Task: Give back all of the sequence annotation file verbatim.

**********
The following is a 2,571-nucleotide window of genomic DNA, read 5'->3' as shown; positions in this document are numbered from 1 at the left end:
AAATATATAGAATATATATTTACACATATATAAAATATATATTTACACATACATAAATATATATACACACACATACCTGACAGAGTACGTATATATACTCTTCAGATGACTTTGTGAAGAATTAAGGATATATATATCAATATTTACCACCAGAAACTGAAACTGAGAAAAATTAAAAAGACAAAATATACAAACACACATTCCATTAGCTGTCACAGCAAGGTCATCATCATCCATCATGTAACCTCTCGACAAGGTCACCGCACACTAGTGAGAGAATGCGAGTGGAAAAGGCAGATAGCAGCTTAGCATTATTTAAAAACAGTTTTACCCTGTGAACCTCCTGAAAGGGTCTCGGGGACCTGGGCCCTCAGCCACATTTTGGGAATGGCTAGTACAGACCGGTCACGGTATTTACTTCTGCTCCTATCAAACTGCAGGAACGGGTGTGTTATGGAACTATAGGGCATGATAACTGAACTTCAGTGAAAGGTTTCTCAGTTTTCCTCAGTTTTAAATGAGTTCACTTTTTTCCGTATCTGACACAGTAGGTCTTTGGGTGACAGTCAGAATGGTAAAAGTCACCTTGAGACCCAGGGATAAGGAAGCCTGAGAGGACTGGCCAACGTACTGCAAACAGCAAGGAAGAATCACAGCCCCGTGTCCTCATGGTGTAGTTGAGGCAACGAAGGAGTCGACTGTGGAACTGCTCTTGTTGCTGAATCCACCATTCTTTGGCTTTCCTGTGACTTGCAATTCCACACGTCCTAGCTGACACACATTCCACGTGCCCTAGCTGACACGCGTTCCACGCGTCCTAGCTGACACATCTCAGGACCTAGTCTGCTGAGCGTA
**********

The following is a 2,571-nucleotide window of genomic DNA, read 5'->3' as shown; positions in this document are numbered from 1 at the left end:
AAATATATAGAATATATATTTACACATATATAAAATATATATTTACACATACATAAATATATATACACACACATACCTGACAGAGTACGTATATATACTCTTCAGATGACTTTGTGAAGAATTAAGGATATATATATCAATATTTACCACCAGAAACTGAAACTGAGAAAAATTAAAAAGACAAAATATACAAACACACATTCCATTAGCTGTCACAGCAAGGTCATCATCATCCATCATGTAACCTCTCGACAAGGTCACCGCACACTAGTGAGAGAATGCGAGTGGAAAAGGCAGATAGCAGCTTAGCATTATTTAAAAACAGTTTTACCCTGTGAACCTCCTGAAAGGGTCTCGGGGACCTGGGCCCTCAGCCACATTTTGGGAATGGCTAGTACAGACCGGTCACGGTATTTACTTCTGCTCCTATCAAACTGCAGGAACGGGTGTGTTATGGAACTATAGGGCATGATAACTGAACTTCAGTGAAAGGTTTCTCAGTTTTCCTCAGTTTTAAATGAGTTCACTTTTTTCCGTATCTGACACAGTAGGTCTTTGGGTGACAGTCAGAATGGTAAAAGTCACCTTGAGACCCAGGGATAAGGAAGCCTGAGAGGACTGGCCAACGTACTGCAAACAGCAAGGAAGAATCACAGCCCCGTGTCCTCATGGTGTAGTTGAGGCAACGAAGGAGTCGACTGTGGAACTGCTCTTGTTGCTGAATCCACCATTCTTTGGCTTTCCTGTGACTTGCAATTCCACACGTCCTAGCTGACACACATTCCACGTGCCCTAGCTGACACGCGTTCCACGCGTCCTAGCTGACACATCTCAGGACCTAGTCTGCTGAGCGTA